Brazil boasts the world’s biggest Pride
event, in the city of S�o Paulo
Brazil’s National Congress could soon be voting on a bill to allow psychologists and therapists to treat homosexuality as an ‘illness’ that can be ‘cured’.
The controversial legislation was approved on Tuesday by a congressional human rights commission, reported the Associated Press.
If ultimately passed by congress, it would give the green light to therapies for gay adults who wish to ‘change’ their sexual orientation.
These kinds of treatments were outlawed in 1999 by the country’s Federal Psychology Council.
Bizarrely, the Commission for Human Rights and Minorities that approved the measure is headed up by evangelical pastor Marco Feliciano, who is known to be a homophobe.
The commission’s backing for the legislation, which still has some hurdles to overcome, brings the bill a step closer to being voted on by the congress. At this point, however, it does not appear as if the bill has much support.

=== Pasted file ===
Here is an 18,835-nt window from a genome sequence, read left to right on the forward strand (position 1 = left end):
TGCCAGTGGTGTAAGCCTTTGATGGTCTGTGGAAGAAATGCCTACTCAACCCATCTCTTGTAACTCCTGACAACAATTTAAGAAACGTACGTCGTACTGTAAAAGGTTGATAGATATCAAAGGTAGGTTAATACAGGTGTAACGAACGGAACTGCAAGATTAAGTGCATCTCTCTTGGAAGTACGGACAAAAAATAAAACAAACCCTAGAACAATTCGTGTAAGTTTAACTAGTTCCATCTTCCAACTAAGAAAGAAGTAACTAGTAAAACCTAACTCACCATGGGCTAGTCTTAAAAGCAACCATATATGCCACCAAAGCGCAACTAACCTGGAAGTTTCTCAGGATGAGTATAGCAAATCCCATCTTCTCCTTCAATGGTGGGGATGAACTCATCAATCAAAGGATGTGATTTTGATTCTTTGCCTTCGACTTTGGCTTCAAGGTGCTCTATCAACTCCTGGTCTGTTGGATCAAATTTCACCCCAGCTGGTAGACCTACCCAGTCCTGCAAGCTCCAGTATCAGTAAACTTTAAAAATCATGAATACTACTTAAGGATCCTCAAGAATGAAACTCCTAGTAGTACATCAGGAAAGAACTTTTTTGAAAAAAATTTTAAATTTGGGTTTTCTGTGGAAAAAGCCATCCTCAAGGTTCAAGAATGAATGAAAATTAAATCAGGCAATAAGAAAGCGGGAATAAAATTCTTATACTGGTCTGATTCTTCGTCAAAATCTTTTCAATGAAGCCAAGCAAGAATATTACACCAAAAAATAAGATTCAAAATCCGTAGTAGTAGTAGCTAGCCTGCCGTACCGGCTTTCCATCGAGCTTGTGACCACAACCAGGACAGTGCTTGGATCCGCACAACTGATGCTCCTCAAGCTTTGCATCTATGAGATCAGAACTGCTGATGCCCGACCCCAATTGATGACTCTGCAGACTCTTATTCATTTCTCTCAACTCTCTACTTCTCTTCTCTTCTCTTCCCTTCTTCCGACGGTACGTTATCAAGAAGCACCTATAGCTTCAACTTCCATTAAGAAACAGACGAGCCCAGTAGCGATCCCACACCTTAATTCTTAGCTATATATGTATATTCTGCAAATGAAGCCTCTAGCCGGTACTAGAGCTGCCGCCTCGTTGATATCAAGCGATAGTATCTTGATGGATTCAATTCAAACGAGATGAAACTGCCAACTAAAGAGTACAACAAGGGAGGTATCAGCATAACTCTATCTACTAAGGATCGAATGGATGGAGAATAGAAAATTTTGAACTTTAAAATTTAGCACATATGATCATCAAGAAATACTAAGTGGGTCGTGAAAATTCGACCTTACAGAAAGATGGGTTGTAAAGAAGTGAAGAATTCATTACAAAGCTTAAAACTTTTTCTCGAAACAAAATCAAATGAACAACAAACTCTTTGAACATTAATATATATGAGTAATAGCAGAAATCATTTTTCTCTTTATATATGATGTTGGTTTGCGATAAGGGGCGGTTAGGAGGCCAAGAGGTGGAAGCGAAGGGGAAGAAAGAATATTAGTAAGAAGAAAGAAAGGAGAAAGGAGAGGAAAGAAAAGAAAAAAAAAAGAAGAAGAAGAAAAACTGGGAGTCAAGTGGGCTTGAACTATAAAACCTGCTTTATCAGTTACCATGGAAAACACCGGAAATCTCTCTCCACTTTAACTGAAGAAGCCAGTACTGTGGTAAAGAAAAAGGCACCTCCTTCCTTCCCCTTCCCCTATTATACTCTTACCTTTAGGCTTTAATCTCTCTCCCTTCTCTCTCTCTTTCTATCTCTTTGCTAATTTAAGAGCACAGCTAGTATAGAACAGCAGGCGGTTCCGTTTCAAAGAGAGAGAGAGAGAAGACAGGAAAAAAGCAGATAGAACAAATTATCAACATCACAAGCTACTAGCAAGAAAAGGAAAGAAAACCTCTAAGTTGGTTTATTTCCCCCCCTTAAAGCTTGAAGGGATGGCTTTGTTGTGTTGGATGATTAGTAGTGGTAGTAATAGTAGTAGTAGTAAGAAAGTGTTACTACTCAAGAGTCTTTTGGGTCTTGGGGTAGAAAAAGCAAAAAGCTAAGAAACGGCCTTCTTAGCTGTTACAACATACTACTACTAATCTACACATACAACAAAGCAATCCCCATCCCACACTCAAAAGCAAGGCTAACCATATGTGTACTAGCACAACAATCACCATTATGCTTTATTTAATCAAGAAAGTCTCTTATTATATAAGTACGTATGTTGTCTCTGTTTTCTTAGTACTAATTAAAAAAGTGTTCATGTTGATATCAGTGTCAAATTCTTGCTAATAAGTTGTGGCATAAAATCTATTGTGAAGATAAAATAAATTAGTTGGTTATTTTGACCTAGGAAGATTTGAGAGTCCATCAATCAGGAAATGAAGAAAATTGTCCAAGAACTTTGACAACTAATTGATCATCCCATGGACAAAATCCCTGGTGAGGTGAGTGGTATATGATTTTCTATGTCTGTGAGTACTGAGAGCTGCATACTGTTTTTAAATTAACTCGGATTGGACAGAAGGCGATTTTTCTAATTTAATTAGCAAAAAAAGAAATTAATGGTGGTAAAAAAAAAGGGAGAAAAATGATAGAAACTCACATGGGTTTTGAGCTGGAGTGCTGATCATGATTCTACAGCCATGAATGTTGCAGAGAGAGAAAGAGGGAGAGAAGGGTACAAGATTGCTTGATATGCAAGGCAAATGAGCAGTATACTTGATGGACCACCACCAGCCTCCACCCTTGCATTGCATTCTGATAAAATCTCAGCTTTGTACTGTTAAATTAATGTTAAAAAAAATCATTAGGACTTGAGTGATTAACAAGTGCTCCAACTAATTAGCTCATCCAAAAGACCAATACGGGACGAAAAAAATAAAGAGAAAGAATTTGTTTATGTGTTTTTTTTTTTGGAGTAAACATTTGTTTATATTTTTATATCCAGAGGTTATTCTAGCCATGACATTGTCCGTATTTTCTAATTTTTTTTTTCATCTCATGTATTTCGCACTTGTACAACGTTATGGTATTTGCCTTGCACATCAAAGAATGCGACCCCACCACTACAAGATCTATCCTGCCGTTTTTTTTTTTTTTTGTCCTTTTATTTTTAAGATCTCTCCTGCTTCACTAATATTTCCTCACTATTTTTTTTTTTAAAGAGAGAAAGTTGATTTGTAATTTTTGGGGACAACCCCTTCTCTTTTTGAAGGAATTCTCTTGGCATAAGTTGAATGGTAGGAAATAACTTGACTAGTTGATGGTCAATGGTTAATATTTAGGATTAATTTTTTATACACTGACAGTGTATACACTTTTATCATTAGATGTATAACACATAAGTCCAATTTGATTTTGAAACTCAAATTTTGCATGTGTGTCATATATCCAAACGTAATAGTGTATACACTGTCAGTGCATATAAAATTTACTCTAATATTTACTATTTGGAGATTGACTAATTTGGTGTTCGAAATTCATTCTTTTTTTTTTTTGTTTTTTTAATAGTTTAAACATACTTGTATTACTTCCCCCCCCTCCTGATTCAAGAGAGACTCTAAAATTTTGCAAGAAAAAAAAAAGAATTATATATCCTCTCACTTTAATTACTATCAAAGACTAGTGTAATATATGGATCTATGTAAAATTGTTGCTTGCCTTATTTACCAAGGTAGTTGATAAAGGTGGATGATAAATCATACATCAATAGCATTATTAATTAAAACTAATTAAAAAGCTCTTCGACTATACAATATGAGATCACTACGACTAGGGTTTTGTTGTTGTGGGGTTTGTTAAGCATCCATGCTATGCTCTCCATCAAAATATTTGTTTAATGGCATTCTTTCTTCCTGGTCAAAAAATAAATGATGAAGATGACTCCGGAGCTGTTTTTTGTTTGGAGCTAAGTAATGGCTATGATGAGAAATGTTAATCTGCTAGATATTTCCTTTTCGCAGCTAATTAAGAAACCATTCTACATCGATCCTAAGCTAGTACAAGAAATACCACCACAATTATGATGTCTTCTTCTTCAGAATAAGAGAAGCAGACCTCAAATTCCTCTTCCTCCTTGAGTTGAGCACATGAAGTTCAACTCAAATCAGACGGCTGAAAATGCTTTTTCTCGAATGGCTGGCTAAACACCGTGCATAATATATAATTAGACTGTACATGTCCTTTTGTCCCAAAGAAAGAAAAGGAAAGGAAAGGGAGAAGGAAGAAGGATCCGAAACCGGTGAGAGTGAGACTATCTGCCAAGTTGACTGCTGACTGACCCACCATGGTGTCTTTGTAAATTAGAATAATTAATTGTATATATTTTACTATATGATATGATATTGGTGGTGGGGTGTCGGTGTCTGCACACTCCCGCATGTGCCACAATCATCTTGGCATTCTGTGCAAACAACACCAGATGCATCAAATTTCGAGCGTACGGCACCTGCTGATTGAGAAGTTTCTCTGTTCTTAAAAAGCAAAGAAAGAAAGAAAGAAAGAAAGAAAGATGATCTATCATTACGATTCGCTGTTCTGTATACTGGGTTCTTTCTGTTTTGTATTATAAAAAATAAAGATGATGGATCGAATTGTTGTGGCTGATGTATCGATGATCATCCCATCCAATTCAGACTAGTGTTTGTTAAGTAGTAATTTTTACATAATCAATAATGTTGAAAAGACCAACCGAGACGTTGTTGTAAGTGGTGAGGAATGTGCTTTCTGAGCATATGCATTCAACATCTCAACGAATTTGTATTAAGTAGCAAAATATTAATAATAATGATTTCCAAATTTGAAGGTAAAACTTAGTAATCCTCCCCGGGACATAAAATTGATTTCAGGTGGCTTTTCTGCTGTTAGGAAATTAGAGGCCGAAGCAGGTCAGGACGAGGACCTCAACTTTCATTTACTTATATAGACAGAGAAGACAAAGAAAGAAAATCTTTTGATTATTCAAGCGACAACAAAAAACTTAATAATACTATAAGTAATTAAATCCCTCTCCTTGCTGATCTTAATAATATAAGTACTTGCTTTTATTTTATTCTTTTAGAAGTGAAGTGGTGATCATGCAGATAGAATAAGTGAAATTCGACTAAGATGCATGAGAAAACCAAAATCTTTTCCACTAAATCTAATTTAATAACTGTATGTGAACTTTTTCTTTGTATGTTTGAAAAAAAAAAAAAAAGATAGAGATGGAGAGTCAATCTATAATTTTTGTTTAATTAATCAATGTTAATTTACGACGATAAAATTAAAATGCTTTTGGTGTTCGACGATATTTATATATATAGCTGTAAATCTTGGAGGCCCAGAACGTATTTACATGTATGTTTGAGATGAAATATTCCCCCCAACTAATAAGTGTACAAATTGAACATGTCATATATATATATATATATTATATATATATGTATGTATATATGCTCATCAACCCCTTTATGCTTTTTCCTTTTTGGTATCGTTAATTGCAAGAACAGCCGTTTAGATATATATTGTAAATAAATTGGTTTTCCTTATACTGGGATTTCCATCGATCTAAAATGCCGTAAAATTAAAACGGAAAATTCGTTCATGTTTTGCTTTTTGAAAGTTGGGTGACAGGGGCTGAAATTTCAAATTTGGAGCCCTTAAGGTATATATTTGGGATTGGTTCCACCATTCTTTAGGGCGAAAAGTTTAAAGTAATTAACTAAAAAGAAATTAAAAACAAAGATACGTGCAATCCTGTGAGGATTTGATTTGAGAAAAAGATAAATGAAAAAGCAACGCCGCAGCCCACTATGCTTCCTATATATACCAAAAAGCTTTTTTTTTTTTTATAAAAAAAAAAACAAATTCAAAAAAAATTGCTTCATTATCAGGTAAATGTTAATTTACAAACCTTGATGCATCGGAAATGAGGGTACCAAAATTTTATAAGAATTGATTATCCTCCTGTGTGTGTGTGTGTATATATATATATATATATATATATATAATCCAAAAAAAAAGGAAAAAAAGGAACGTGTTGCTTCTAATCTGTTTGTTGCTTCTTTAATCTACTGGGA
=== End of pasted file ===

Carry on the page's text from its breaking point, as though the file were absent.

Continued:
The AllOut.org activist site has launched a petition against the bill, calling on Brazilian lawmakers to “take a stand against therapies to ‘cure’ being gay” and to “stop any plan to ever allow these ‘therapies’ to be practiced in Brazil”.
So called gay “cure” or “reparative” therapies have been denounced by credible medical and psychological groups around the world as being ineffective and dangerous.
Brazil, the world’s largest Roman Catholic nation, is one of the most gay-friendly countries in South America.
The courts have declared same-sex marriage to be legal, but a law legalising same-sex marriage has yet to be approved by the National Congress. Some marriage license offices have also refused to authorise gay marriages.
Last month, the National Council of Justice, which oversees Brazil’s legal system, said that the government did not need to wait for a marriage equality bill to be passed and said that it should immediately ensure marriage equality in the country. The ruling, however, may yet be appealed.